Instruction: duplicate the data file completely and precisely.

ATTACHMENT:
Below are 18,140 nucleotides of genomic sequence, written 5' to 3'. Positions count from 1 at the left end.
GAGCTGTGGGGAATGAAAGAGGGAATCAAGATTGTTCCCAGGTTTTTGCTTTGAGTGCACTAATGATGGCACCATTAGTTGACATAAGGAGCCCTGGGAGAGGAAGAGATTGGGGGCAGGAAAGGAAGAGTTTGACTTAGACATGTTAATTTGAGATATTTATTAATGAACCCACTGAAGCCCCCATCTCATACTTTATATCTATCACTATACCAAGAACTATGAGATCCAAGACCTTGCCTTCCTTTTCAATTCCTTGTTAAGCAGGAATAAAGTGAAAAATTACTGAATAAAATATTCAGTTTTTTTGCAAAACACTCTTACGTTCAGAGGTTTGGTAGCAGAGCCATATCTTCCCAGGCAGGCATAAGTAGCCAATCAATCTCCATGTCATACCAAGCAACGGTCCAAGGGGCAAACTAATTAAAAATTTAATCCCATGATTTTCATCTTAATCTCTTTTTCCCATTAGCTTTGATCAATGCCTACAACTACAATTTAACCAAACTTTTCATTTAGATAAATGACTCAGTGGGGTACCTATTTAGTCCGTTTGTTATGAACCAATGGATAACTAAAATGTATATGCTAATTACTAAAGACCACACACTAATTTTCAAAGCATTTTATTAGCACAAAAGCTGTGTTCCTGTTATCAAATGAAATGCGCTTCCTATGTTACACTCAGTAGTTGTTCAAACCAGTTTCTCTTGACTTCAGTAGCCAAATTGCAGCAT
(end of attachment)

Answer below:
Below are 18,140 nucleotides of genomic sequence, written 5' to 3'. Positions count from 1 at the left end.
GAGCTGTGGGGAATGAAAGAGGGAATCAAGATTGTTCCCAGGTTTTTGCTTTGAGTGCACTAATGATGGCACCATTAGTTGACATAAGGAGCCCTGGGAGAGGAAGAGATTGGGGGCAGGAAAGGAAGAGTTTGACTTAGACATGTTAATTTGAGATATTTATTAATGAACCCACTGAAGCCCCCATCTCATACTTTATATCTATCACTATACCAAGAACTATGAGATCCAAGACCTTGCCTTCCTTTTCAATTCCTTGTTAAGCAGGAATAAAGTGAAAAATTACTGAATAAAATATTCAGTTTTTTTGCAAAACACTCTTACGTTCAGAGGTTTGGTAGCAGAGCCATATCTTCCCAGGCAGGCATAAGTAGCCAATCAATCTCCATGTCATACCAAGCAACGGTCCAAGGGGCAAACTAATTAAAAATTTAATCCCATGATTTTCATCTTAATCTCTTTTTCCCATTAGCTTTGATCAATGCCTACAACTACAATTTAACCAAACTTTTCATTTAGATAAATGACTCAGTGGGGTACCTATTTAGTCCGTTTGTTATGAACCAATGGATAACTAAAATGTATATGCTAATTACTAAAGACCACACACTAATTTTCAAAGCATTTTATTAGCACAAAAGCTGTGTTCCTGTTATCAAATGAAATGCGCTTCCTATGTTACACTCAGTAGTTGTTCAAACCAGTTTCTCTTGACTTCAGTAGCCAAATTGCAGCAT